In the fi rst Spider-Man movie, Peter Parker, played by Tobey Maguire, is trying out his new “spidey powers.” He tries to climb a brick wall in an alley, but he loses his grip and falls. Chris Daniels was Maguire’s stunt double. On screen, it looked as though Daniels had fallen on the pavement. He really landed on a special airbag.
Today’s stunt workers fall on a two-part airbag. One is inside the other. The fi rst bag is soft. The stunt worker would bounce right off if it was hard! The soft, fi rst airbag collapses, letting the stunt worker fall into a second, much fi rmer, airbag. That stops the fall safely. It sounds like fun, but it can be very risky.
Playing It Safe
Fortunately, most stunt workers fi nish a day’s work without getting hurt. The work can be very dangerous. But because stunt workers are trained, know the risks, and use safety devices, most of the time they don’t get hurt doing a stunt. In 2007, for example, fewer than 3 percent of stunt workers were injured on the job. (Overall, almost 4 percent of American workers are hurt on the job, not counting government workers such as police offi cers and fi refi ghters.)
Paul Dallas had performed hundreds of falls. In 1996, he was fi lming a fall for a TV show. He had his own giant
airbag set up, but something went wrong. Dallas missed the center of the airbag. He hit the edge, fl ew off the bag, and slammed into the ground. Paul Dallas died that day.
In one scene in the classic movie The Wizard of Oz, which fi rst hit the screen in 1939, the Wicked Witch disappears in a fl ash of smoke and fl ame. Margaret Hamilton played the witch. At the time, actors still did many of their own stunts, especially if the stunts weren’t thought to be very risky. Hamilton was supposed
to drop down through a trap door just as the fl ames began. The door didn’t open, however, and Hamilton was badly burned.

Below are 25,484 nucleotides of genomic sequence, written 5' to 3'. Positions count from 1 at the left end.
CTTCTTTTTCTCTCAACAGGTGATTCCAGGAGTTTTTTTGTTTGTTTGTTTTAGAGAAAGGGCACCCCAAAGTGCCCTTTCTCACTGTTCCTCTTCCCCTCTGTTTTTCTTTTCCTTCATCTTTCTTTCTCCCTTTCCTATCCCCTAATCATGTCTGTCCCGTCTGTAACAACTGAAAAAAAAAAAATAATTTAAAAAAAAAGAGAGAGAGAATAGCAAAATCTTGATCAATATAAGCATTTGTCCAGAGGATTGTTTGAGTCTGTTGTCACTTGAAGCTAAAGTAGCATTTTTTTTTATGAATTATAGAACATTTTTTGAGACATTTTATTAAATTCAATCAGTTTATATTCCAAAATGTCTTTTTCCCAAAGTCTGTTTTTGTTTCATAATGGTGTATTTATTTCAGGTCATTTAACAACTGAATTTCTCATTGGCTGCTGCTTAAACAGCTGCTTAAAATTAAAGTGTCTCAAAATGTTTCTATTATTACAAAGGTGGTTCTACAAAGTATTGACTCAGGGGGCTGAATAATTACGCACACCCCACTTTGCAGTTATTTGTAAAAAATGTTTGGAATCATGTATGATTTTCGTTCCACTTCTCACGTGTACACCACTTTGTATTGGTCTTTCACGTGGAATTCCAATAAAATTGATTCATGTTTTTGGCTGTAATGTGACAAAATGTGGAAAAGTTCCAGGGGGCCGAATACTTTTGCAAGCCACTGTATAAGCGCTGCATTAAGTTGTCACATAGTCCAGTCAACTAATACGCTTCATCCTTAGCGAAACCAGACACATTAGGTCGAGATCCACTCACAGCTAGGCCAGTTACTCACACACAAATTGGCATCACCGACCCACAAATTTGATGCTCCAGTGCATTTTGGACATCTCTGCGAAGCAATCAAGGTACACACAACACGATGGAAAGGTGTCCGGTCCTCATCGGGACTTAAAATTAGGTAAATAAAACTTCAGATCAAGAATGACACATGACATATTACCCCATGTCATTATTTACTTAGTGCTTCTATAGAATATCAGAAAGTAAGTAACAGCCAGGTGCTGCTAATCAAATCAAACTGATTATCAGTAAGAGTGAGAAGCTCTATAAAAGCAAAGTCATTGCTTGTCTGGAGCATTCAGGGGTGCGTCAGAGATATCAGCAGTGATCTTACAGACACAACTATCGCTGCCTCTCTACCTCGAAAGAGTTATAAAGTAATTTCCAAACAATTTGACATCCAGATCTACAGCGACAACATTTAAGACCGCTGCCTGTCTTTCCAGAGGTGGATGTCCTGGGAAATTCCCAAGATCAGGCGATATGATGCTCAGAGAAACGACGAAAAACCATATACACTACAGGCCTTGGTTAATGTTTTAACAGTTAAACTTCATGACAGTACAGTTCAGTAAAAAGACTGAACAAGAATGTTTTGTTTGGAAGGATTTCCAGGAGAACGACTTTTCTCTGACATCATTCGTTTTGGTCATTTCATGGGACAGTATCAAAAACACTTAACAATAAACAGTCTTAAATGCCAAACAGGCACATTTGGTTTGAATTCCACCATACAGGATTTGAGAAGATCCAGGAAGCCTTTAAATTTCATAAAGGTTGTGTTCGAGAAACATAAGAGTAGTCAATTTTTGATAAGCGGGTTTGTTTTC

Stunts involving falls can be deadly. So can those using fi re. In the 2005 movie The Fantastic Four, the character Johnny Storm turns himself into a pillar of fl ames. He is called “the human torch.” Stunts where people catch fi re are among the most risky.
For these stunts, a stunt worker wears a tight-fi tting suit. It is made of fi re-resistant material. The movie costume goes over the suit. A special protective gel is also used. It is smeared all over the stunt worker’s hair, hands, face, neck, and other exposed skin. This stunt gel is made so it does not catch on fi re, and it is very cold. The fi nal step is to cover the costume with something that burns quickly and easily, like rubber cement. The director wants a lot of fl ames in a very short amount of time to avoid hurting the stunt worker.
When everyone is ready, the costume is set on fi re. The stunt worker goes into action. People stand close by with fi re extinguishers and blankets. Most stunt workers trust only other stunt workers with this job. A “burn” like this lasts only 15 seconds. When the scene is over, the flames are put out immediately.
In movies, people fl y, get punched, get hit by cars, catch fire, and fall down stairs. We know it isn’t real. It’s all part of the magic of movies. Stunt workers make a lot of that magic happen. For these people, however, the magic can be very dangerous.